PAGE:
There are two views of love.  In the Augustinian view, God is love.  In the Thomistic view, love is a quality of God.  The new grammarian has something to say about this.  “1 John 4:8 … God is love.  A subset proposition is clearly seen in this passage.  God has the quality of love, but is not identical with it.  If this were a convertible proposition, it would affirm pantheism, or, in the least, panentheism.”[9]

Ormerod states, “The classical text used by Augustine, Aquinas, as well as Lonergan in discussing grace is Romans 5:5, “the love of God poured into our hearts by the Holy Spirit who is given to us.”  The Lectionary reads, the love of God has been poured out into our hearts through the Holy Spirit that has been given to us.  Ormerod is clearer than the Lectionary.  The love of God is our love for God.

 

cf. Revelation 1:8

 

John 16:12-15

In the original Greek, all truth, speak on his own, and Everything that the Father has have intense emphasis.  Emphasis also belongs to: much more to tell you, he will guide you, declare to you, he will glorify me, he will take from what is mine and declare it to you, and for this reason I told you that he will take from what is mine and declare it to you.

 

John 13—17

Stanley B. Marrow, "Kosmos in John”[10]

Marrow argues,

 

It is a fact, often remarked but insufficiently pondered, that the term κόσμος in John 13-17 wholly replaces the role filled by "Jews" and its cognates in the preceding chapters of the public ministry and the subsequent chapters on the passion.  Of course, like κόσμος, "Jews" (Ιουδαίοι) with its cognates and correlates (Pharisees, chief priests, etc.) is used by John in a perfectly neutral sense: "the Passover of the Jews" (2:13; 6:4); "the Jews' feast of tabernacles" (7:2) …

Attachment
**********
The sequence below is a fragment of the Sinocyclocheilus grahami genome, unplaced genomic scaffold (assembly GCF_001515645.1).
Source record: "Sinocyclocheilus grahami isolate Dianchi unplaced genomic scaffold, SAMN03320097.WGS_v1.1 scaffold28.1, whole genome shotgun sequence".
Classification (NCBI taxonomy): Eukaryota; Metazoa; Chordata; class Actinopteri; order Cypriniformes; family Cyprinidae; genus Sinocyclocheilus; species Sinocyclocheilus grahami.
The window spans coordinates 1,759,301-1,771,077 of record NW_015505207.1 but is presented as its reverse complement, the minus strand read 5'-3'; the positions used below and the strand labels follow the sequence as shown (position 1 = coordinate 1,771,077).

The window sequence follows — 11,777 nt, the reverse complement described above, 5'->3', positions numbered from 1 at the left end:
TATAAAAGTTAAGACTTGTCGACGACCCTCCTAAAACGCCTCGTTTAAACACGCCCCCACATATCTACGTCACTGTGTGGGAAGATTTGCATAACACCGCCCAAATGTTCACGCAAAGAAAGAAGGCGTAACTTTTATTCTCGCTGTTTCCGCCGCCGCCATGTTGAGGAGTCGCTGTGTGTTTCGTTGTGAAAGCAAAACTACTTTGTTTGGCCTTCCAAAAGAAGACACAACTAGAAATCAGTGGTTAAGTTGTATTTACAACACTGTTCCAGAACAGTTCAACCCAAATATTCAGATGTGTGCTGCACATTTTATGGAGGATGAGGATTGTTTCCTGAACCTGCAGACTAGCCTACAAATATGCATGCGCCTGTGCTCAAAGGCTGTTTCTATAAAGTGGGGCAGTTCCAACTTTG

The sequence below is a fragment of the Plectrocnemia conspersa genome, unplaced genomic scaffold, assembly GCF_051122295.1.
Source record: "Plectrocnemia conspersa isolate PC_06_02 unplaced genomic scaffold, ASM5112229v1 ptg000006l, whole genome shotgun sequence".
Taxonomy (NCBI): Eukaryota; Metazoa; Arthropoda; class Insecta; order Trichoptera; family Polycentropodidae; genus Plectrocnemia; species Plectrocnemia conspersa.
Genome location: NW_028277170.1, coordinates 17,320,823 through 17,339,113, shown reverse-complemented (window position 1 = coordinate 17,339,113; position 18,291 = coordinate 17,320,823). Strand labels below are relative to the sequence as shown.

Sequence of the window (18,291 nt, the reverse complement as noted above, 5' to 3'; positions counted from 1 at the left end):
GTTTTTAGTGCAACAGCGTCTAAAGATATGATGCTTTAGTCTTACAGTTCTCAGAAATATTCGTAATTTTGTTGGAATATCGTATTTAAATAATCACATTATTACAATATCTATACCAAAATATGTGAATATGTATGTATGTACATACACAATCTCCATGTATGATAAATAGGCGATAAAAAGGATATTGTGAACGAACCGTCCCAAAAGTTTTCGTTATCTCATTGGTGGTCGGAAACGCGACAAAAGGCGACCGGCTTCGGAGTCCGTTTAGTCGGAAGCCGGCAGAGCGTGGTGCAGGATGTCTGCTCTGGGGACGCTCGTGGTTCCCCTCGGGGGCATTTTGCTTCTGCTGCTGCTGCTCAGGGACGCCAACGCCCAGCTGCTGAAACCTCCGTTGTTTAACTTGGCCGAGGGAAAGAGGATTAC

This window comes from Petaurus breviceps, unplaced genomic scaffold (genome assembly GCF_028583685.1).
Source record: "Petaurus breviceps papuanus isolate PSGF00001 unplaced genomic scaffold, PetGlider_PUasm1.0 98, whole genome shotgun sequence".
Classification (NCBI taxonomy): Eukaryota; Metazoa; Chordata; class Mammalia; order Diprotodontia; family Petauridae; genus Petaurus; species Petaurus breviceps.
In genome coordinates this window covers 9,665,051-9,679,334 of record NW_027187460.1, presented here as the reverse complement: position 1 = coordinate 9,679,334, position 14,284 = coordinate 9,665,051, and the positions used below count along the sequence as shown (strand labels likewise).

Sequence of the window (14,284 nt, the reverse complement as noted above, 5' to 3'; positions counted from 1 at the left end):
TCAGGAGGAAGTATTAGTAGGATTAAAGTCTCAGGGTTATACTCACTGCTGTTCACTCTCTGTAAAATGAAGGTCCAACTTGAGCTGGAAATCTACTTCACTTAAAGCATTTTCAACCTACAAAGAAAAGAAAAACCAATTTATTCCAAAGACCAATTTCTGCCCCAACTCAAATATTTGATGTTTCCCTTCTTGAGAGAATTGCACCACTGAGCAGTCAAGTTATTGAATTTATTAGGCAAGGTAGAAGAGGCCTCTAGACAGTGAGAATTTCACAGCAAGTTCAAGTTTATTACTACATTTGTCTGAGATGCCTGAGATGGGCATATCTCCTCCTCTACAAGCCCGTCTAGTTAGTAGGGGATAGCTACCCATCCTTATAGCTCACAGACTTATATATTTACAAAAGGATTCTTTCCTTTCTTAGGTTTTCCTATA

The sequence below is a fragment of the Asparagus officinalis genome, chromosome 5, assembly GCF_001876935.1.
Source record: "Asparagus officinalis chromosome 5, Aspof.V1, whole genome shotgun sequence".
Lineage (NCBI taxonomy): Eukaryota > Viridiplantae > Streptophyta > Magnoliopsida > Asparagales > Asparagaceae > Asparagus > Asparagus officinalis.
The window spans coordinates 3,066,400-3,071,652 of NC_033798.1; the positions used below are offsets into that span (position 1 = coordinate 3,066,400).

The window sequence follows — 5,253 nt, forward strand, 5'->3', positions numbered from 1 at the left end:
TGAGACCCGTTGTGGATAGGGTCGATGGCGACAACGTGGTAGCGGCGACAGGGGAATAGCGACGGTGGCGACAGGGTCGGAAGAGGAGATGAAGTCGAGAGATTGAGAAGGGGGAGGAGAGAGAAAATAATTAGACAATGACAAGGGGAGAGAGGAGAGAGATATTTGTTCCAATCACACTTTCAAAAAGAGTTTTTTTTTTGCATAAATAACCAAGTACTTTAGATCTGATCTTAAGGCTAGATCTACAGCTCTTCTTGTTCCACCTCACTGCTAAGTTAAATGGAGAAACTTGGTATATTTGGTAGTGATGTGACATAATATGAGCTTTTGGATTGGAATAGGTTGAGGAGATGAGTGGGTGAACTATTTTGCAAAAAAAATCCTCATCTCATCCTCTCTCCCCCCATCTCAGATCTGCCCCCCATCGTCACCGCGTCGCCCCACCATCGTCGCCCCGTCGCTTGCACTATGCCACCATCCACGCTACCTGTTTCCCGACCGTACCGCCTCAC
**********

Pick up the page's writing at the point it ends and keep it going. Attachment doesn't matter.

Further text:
The above intimates that, over time, others inappropriately read anti-Semitism into John.


 

John 16:1

Tom Thatcher, "John's Memory Theater: The Fourth Gospel and Ancient Mnemo-Rhetoric"[11]

Thatcher explains,

 

In the farewell address (Jesus’ lengthy discourse in the upper room on the night of his arrest), John characterizes these memories of Jesus as a gift of the Holy Spirit, who will “teach” the disciples “all things” and “remind you of everything that I (Jesus) said to you” … (John 14:26, see 16:13 [used here]).  In all these instances, John uses the verb “remember/remind” … to describe the disciples’ subsequent recollections of, and presumably their stories about, Jesus’ remarkable deeds and words.

From the perspective of modern Western readers—who are inclined to agree with Aristotle that “memory” is a physiological process whereby we pull lingering impressions out of our brains “like checked baggage from storage”— John 2:22 and 12:16 fit nicely with other passages in the Fourth Gospel that claim that John’s  story  is based on the “witness” of an associate of the historical Jesus.  … On a number of fronts, then, the words “memory” and “witness” clearly do not merge in John’s mind at the same point where they intersect in modern understandings..